With a portion of the funds provided by the GND, Decatur could provide no- or low-interest loans to homeowners to repair their decaying houses. These loans could mandate energy conservation techniques as part of the repairs. All that home improvement would help local property values. This year Decatur ranked nationally as having a median property value of $80,300, unlike the national average of over $200,000.

Again, with federal programs, Decatur could complete the separation of sewer and storm run-off lines mandated by federal regulations but too expensive a fix for Decatur to attempt except at a glacial pace. The completed separation of these lines will greatly improve the city’s ability to handle sudden and heavy rains. The rest of such federal infrastructure funding could pay for an upgraded nitrate removal plan for the drinking water in Lake Decatur to keep citizens safe from polluted water and its dangerous effects.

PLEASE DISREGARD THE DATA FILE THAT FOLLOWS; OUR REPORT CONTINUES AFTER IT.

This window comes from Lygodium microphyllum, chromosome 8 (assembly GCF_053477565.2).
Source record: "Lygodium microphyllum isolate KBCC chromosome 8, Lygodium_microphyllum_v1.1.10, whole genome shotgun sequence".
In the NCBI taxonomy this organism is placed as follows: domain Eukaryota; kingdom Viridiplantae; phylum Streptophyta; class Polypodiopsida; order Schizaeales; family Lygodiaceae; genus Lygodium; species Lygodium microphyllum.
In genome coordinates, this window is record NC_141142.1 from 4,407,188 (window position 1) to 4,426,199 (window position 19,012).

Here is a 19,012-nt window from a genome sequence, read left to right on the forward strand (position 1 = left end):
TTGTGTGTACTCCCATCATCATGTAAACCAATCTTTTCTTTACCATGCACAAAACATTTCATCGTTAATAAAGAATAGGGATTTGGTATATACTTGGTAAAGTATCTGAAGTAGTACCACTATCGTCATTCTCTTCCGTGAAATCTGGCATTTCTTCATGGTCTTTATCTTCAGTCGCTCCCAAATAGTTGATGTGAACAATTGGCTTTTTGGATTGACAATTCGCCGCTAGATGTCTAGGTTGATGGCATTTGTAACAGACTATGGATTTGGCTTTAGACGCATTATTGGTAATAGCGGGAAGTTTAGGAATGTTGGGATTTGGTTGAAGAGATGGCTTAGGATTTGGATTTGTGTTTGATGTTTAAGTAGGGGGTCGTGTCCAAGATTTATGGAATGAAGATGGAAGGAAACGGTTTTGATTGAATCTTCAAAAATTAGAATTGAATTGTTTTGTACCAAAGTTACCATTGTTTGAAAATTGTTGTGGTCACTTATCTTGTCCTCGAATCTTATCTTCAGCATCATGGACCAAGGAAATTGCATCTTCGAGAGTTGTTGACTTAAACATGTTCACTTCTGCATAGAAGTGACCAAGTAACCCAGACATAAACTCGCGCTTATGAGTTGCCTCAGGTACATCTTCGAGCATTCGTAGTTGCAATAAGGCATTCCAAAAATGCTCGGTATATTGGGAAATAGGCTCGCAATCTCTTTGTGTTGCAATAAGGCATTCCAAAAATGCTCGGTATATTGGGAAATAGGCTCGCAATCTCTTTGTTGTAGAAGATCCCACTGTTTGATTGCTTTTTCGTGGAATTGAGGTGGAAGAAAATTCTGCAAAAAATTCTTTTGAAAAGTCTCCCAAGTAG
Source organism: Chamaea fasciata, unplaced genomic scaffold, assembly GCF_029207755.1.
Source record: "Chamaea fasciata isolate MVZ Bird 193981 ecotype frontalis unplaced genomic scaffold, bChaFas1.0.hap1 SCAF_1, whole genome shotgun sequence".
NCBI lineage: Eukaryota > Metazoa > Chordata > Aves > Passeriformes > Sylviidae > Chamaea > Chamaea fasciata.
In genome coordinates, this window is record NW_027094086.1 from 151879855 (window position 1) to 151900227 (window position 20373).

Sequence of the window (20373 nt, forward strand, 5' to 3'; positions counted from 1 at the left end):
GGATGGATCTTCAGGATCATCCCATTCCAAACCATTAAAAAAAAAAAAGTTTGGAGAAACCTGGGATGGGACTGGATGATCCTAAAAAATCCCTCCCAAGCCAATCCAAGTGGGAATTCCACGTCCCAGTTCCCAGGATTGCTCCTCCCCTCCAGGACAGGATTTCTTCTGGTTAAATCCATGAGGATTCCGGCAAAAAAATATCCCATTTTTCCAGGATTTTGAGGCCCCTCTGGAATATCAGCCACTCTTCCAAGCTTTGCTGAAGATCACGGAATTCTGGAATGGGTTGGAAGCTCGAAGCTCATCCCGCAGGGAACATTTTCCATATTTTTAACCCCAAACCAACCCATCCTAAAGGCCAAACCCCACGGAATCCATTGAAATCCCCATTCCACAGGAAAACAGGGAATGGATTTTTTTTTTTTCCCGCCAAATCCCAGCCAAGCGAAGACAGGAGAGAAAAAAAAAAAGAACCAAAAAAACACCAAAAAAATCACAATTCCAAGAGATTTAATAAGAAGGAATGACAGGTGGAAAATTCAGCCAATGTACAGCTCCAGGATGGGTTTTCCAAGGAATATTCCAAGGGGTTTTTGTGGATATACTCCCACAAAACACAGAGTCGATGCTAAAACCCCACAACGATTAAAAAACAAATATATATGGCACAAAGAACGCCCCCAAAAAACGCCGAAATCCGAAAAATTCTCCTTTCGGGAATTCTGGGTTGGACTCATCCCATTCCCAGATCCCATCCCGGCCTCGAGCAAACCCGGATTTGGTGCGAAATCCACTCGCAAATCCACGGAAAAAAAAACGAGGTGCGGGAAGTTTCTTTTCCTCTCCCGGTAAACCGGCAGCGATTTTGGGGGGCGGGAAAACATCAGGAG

State and/or federal funding could spark an urban agriculture program within Decatur city limits. The three major governmental entities in Decatur--the City, school district and park district, could allocate or rent significant acreage to the urban farms and allow Decatur to provide, with the help of hoop house agriculture, reasonable, organic and year-round fruits and vegetables to city residents. These programs could provide extensive employment opportunities to under- and unemployed residents, or to young people who want to begin careers growing food.

Decatur could partner with Macon County and farm associations to identify large farms in danger of failing, and help these farms to convert to smaller, more efficient and organic human food production. Already in the Midwest a research group called the Land Institute is promoting the growth of a perennial wheat called Kernza. Local government could innovate methods to increase the amount of perennial grains grown on land surrounding Macon County.